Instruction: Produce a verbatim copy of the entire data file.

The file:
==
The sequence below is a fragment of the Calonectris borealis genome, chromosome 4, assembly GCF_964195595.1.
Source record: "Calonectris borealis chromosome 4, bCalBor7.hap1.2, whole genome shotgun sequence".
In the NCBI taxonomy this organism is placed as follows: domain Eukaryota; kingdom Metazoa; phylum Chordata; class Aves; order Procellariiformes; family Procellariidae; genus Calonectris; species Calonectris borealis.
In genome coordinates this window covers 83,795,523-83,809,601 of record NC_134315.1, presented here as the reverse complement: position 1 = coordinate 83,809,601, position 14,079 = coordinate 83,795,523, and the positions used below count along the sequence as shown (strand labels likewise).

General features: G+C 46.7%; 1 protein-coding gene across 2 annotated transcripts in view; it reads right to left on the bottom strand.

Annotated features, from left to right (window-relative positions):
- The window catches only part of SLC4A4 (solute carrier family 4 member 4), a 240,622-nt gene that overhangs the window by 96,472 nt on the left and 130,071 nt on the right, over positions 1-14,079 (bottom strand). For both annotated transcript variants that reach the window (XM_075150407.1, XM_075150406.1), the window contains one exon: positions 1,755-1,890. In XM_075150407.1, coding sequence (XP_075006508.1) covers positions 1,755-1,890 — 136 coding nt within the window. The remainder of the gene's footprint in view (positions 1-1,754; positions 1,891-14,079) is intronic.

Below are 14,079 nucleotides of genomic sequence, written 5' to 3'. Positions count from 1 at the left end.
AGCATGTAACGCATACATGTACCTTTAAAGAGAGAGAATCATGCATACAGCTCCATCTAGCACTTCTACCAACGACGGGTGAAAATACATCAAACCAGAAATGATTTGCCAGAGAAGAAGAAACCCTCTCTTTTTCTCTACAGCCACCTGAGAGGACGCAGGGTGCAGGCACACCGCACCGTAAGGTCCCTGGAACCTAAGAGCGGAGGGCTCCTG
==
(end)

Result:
The sequence below is a fragment of the Calonectris borealis genome, chromosome 4, assembly GCF_964195595.1.
Source record: "Calonectris borealis chromosome 4, bCalBor7.hap1.2, whole genome shotgun sequence".
In the NCBI taxonomy this organism is placed as follows: domain Eukaryota; kingdom Metazoa; phylum Chordata; class Aves; order Procellariiformes; family Procellariidae; genus Calonectris; species Calonectris borealis.
In genome coordinates this window covers 83,795,523-83,809,601 of record NC_134315.1, presented here as the reverse complement: position 1 = coordinate 83,809,601, position 14,079 = coordinate 83,795,523, and the positions used below count along the sequence as shown (strand labels likewise).

General features: G+C 46.7%; 1 protein-coding gene across 2 annotated transcripts in view; it reads right to left on the bottom strand.

Annotated features, from left to right (window-relative positions):
- The window catches only part of SLC4A4 (solute carrier family 4 member 4), a 240,622-nt gene that overhangs the window by 96,472 nt on the left and 130,071 nt on the right, over positions 1-14,079 (bottom strand). For both annotated transcript variants that reach the window (XM_075150407.1, XM_075150406.1), the window contains one exon: positions 1,755-1,890. In XM_075150407.1, coding sequence (XP_075006508.1) covers positions 1,755-1,890 — 136 coding nt within the window. The remainder of the gene's footprint in view (positions 1-1,754; positions 1,891-14,079) is intronic.

Below are 14,079 nucleotides of genomic sequence, written 5' to 3'. Positions count from 1 at the left end.
AGCATGTAACGCATACATGTACCTTTAAAGAGAGAGAATCATGCATACAGCTCCATCTAGCACTTCTACCAACGACGGGTGAAAATACATCAAACCAGAAATGATTTGCCAGAGAAGAAGAAACCCTCTCTTTTTCTCTACAGCCACCTGAGAGGACGCAGGGTGCAGGCACACCGCACCGTAAGGTCCCTGGAACCTAAGAGCGGAGGGCTCCTG